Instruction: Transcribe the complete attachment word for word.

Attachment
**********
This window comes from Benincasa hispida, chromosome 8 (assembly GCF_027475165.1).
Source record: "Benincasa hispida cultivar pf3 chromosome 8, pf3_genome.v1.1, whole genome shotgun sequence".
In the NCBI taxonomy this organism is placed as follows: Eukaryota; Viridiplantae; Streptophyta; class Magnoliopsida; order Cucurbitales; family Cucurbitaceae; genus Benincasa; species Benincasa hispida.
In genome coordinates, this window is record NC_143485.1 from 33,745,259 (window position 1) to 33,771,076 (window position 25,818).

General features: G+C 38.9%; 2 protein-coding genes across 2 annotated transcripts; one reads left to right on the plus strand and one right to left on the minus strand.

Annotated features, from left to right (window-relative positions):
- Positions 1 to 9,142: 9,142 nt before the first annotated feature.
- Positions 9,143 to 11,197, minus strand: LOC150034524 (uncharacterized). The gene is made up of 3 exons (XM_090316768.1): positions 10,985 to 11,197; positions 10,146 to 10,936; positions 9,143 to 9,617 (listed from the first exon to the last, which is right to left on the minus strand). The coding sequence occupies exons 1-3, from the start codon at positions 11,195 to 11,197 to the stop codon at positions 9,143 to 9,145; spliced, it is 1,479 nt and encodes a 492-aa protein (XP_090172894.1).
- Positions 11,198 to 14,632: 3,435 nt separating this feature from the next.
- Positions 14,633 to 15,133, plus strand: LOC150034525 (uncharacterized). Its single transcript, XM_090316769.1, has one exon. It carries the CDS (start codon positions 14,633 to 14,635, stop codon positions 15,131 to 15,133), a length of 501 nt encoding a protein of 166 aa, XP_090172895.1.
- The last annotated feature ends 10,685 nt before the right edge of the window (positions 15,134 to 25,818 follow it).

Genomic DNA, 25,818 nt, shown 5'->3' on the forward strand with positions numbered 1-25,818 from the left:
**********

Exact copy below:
This window comes from Benincasa hispida, chromosome 8 (assembly GCF_027475165.1).
Source record: "Benincasa hispida cultivar pf3 chromosome 8, pf3_genome.v1.1, whole genome shotgun sequence".
In the NCBI taxonomy this organism is placed as follows: Eukaryota; Viridiplantae; Streptophyta; class Magnoliopsida; order Cucurbitales; family Cucurbitaceae; genus Benincasa; species Benincasa hispida.
In genome coordinates, this window is record NC_143485.1 from 33,745,259 (window position 1) to 33,771,076 (window position 25,818).

General features: G+C 38.9%; 2 protein-coding genes across 2 annotated transcripts; one reads left to right on the plus strand and one right to left on the minus strand.

Annotated features, from left to right (window-relative positions):
- Positions 1 to 9,142: 9,142 nt before the first annotated feature.
- Positions 9,143 to 11,197, minus strand: LOC150034524 (uncharacterized). The gene is made up of 3 exons (XM_090316768.1): positions 10,985 to 11,197; positions 10,146 to 10,936; positions 9,143 to 9,617 (listed from the first exon to the last, which is right to left on the minus strand). The coding sequence occupies exons 1-3, from the start codon at positions 11,195 to 11,197 to the stop codon at positions 9,143 to 9,145; spliced, it is 1,479 nt and encodes a 492-aa protein (XP_090172894.1).
- Positions 11,198 to 14,632: 3,435 nt separating this feature from the next.
- Positions 14,633 to 15,133, plus strand: LOC150034525 (uncharacterized). Its single transcript, XM_090316769.1, has one exon. It carries the CDS (start codon positions 14,633 to 14,635, stop codon positions 15,131 to 15,133), a length of 501 nt encoding a protein of 166 aa, XP_090172895.1.
- The last annotated feature ends 10,685 nt before the right edge of the window (positions 15,134 to 25,818 follow it).

Genomic DNA, 25,818 nt, shown 5'->3' on the forward strand with positions numbered 1-25,818 from the left: